Pastor follows David's path to escape the dark
BY BILL SHERMAN World Religion Writer
Saturday, October 06, 2012
10/06/12 at 6:25 AM
Looking relaxed and fit in a baseball cap, running shorts and a sleeveless shirt that showed off a tattoo he got on his 50th birthday, Tulsa pastor and Oral Roberts University professor Jeff Voth sat down at Panera Bread recently to talk about his book "CaveTime."
Voth is lead pastor of Cornerstone Family Church, 3434 S. Garnett Road. He pastored a Denver-area church while completing his doctorate degree, co-pastored the former Life Connection church in Jenks, now merged with Sanctuary Church, and before that was an associate pastor at the former Higher Dimensions Family Church in Tulsa, leaving when senior pastor Carlton Pearson adopted a universalist theology counter to the teaching of evangelicalism.
Voth said he discovered the principles behind his book during a particularly stressful time of his life as he approached middle age.
"I became depressed and began to have panic attacks," he said. "I went into what (one writer) has called the dark night of the soul."
Unable to sleep, Voth said, he began to engage Scripture in the middle of the night, particularly the story of David, the shepherd boy who killed a giant with a slingshot and later was chased and terrorized by King Saul.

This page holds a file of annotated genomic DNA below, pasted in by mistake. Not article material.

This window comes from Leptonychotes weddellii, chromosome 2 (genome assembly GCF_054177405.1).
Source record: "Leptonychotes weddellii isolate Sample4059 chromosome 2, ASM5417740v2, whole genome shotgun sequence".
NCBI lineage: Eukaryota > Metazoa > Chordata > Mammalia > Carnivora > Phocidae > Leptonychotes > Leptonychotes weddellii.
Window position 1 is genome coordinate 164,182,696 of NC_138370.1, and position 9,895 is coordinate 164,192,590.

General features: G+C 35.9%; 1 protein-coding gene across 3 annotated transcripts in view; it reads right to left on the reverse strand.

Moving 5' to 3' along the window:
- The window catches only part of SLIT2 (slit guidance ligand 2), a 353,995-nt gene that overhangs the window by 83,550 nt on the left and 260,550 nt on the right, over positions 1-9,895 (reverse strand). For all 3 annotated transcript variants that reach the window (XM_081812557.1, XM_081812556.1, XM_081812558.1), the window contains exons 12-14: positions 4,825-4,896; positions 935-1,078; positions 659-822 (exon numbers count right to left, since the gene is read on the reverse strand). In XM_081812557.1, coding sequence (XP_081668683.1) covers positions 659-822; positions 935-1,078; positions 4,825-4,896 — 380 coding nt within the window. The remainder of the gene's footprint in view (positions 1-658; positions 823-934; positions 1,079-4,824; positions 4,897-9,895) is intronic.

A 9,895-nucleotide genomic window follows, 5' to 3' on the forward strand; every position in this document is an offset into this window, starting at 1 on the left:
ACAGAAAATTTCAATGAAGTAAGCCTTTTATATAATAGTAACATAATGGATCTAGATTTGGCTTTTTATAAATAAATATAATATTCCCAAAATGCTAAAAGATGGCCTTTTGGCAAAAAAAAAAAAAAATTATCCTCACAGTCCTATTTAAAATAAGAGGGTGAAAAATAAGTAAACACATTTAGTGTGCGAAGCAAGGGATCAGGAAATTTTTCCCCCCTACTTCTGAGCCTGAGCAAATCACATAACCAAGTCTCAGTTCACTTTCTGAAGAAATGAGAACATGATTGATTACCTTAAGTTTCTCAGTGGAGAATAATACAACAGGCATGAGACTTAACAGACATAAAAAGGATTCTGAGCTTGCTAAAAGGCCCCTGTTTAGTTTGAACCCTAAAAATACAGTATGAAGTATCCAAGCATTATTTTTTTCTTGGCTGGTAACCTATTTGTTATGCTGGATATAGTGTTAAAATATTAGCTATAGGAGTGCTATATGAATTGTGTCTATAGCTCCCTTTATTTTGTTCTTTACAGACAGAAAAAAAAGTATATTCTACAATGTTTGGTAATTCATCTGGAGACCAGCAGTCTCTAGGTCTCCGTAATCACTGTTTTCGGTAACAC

Discouraged and fearful, David hid out in a cave and eventually was joined by 400 of his followers, men who were "indebted, distressed and despondent."
They emerged from the cave to become the mighty men of Israel, and David became Israel's most celebrated king.
"I found five things that David did," Voth said.
He showed up with God. He worshipped. He prayed. He interacted with the Scripture. And he met with some men - he had a band of brothers.
Voth said he similarly used his sleepless vigils to meet with God, worship, pray and engage the Scriptures.
He started meeting with other men, and they began to call their time together, "Cave time."
"Those five things became a habit for my own life. They helped me to begin climbing out of the darkness. Not immediately. It was organic. But over a period of time, I started to see the light. Things got better.
"Over the last 27 years, I've seen guys bare their souls over a campfire, or in a duck blind, in a way they never would in church," he said.
Cave time is time that men spend in a place of refuge, where they escape from life's assaults to receive strength and courage to be what God intends them to be, Voth said.
"The reason this cave time thing has really gotten traction, in my opinion, is that it worked for me," he said.
He explored the cave time concept in his doctoral thesis, and it became the foundation of the book, published in August, which is selling well.
"I believe it's the story of every man," he said.
He and author Cliff Graham will present the concepts Oct. 19 and 20 in a men's conference called CaveTime Day of War Weekend at Dry Gulch USA near Adair. Men are invited to bring their sons, middle school age and older.
What: CaveTime Day of War Weekend
When: Oct. 19-20
Where: Dry Gulch USA, 572 Dry Gulch Road, Adair
Cost: $99, includes all materials and meals
To register: tulsaworld.com/cavetime
Jeff Voth booksigning
2-4 p.m. Oct. 20
Lifeway Christian Store
10333 E. 71st St.
Original Print Headline: In the steps of David
Bill Sherman 918-581-8398
Jeff Voth, a pastor and professor, runs last week near 96th Street and Riverside Drive. CORY YOUNG/Tulsa World